They'd send you stamps and if you were late with the payment they'd send you a card with a cartoon figure of a guy being crushed in a giant vise.

"We're in a jam because you owe us money!" the card read...or something along those lines.

One time I didn't send them any money, even after the cartoon guy. So the next letter I got was image-free.

"Let's keep this between us," it started off, suggesting there would be legal hell to pay if I didn't get up the money.

I paid them off and, like a lot of things, I eventually lost interest in stamp collecting and moved on to other things.

So this envelope filled with old stamps had a nostalgic value in addition to whatever monetary worth they might carry. This was a time capsule of sorts, blessed by the Pope, no less.

I decided to put the envelope some place safe and then go online some time in the near future and determine how much they were worth.

Well, that place is so safe even I can't find it. I have no idea where I put that envelope. I thought I had put in one of the hardcover books in my bedroom, but I have to yet to find them and now I'm getting a little nervous.

I'm A Peaceful Man

Did I throw that envelope out? Did I toss away untold riches and commit a mortal sin to boot by trashing the pope's mug?

It's like David Mamet's play American Buffalo where a trio of lowlifes plan to steal rare coin. It's a great play with some awesome dialog.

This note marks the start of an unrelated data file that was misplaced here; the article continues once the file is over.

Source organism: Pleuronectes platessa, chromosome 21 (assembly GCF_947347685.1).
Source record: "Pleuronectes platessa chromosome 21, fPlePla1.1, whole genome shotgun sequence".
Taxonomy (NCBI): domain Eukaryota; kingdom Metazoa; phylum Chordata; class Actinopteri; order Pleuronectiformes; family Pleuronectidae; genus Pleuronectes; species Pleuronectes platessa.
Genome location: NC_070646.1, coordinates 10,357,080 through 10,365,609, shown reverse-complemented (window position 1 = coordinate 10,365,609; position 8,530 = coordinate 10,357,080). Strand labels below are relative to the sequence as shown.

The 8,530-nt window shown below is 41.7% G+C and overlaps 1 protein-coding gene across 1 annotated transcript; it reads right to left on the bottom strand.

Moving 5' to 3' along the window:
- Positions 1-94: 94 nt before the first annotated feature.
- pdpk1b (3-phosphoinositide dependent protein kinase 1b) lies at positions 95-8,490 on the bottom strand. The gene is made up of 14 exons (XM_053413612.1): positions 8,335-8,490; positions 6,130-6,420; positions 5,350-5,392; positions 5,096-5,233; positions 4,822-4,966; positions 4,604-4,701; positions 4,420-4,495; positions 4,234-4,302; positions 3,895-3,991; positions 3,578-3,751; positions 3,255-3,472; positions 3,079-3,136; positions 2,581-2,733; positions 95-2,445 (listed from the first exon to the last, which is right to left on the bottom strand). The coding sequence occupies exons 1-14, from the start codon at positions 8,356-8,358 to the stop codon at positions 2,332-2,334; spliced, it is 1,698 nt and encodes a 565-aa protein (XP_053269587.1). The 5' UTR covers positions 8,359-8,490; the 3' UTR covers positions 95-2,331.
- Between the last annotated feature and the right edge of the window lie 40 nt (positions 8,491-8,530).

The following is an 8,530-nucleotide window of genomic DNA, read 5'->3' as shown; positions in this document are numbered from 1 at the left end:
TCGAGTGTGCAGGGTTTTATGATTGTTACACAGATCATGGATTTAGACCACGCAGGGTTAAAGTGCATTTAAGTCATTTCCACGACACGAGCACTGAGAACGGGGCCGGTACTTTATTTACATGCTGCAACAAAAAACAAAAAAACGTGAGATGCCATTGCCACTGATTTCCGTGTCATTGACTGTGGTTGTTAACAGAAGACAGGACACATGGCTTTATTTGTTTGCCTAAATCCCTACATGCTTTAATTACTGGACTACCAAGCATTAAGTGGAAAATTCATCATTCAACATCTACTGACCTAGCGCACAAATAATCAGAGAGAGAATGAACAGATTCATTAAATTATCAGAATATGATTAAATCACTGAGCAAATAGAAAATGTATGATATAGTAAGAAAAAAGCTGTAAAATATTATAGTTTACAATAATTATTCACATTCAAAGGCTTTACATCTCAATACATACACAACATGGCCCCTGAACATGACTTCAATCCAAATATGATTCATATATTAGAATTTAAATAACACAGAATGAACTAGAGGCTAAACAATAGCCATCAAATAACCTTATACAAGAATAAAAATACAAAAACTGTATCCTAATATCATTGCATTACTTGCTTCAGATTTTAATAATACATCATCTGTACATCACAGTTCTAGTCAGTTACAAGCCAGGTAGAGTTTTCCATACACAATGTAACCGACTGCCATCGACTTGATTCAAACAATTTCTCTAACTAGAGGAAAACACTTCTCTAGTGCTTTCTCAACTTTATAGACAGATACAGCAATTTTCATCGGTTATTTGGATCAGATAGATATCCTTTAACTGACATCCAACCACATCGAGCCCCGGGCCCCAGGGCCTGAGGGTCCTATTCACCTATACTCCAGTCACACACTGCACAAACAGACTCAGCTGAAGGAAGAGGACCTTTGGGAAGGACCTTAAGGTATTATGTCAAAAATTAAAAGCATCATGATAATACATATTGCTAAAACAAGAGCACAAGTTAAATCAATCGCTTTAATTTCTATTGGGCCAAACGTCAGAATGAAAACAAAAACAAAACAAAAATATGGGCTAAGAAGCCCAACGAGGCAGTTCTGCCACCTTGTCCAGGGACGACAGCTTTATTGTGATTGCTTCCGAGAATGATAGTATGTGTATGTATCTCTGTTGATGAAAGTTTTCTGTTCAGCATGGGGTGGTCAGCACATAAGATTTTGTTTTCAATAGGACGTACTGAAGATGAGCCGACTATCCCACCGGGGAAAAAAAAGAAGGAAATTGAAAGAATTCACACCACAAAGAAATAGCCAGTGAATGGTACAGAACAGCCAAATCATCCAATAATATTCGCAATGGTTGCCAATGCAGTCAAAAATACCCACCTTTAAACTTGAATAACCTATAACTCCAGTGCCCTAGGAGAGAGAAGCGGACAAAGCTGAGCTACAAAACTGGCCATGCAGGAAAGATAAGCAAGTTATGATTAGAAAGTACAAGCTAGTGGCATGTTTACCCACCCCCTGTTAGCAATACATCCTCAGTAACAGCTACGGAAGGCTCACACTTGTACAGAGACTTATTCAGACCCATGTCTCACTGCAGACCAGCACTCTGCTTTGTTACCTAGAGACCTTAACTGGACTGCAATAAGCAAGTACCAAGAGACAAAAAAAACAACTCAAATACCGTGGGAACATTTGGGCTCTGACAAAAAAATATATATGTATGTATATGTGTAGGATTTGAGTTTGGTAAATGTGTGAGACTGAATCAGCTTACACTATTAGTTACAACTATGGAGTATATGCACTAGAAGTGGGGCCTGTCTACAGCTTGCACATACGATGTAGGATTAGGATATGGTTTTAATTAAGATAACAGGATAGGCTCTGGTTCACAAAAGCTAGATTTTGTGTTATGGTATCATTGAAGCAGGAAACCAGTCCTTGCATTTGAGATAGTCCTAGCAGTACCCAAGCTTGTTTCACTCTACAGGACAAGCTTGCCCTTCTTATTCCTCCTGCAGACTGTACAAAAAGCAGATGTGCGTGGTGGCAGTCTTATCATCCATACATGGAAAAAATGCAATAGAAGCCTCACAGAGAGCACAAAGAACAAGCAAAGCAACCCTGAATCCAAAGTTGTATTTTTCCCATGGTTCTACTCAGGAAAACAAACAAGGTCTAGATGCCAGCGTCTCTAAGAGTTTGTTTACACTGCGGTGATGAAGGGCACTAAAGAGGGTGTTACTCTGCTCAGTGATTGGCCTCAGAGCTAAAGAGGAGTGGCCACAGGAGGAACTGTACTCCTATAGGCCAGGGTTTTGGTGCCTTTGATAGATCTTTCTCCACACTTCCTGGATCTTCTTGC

Only my case is about stamps. And they haven't been stolen. And, the dialog is not quite some awesome. But other than that it's exactly the same.

What is about me and getting rich? Every time I think I have something of value, I manage to screw it up.

Years ago when I was living in Pennsylvania I bought a lottery ticket and promptly lost it. Then the state lottery office said no one had come forward to claim the humongous prize money.

I was visiting my family in Brooklyn at the time for Christmas and I got this sinking feeling. Could I be the mysterious hold out? The dummy who let millions of dollars slip right through his fingers?

I called the lottery office in Harrisburg to get some information and they told me the deadline was fast approaching, that the ticket's owner would lose this king's ransom if he didn't get his butt in gear and step forward to claim the dough.

Now I'm sure many people across the great state of Pennsylvania had lost their lottery tickets. And I'm sure they were kicking themselves like I was as they saw a fortune disappearing before their eyes.

And they have a lot of company. About $570 million in lottery prizes went unclaimed last year, according to a USA Today story.

That didn't make me feel any better, proving that misery doesn't always love company.

I never did find that ticket so I don't know if I should rightfully be in a palace on the Isle of Capri lighting Cuban cigars with 100 dollar bills.

I don't actually smoke Cuban cigars or anything else, but if I won that lottery money I would gladly start.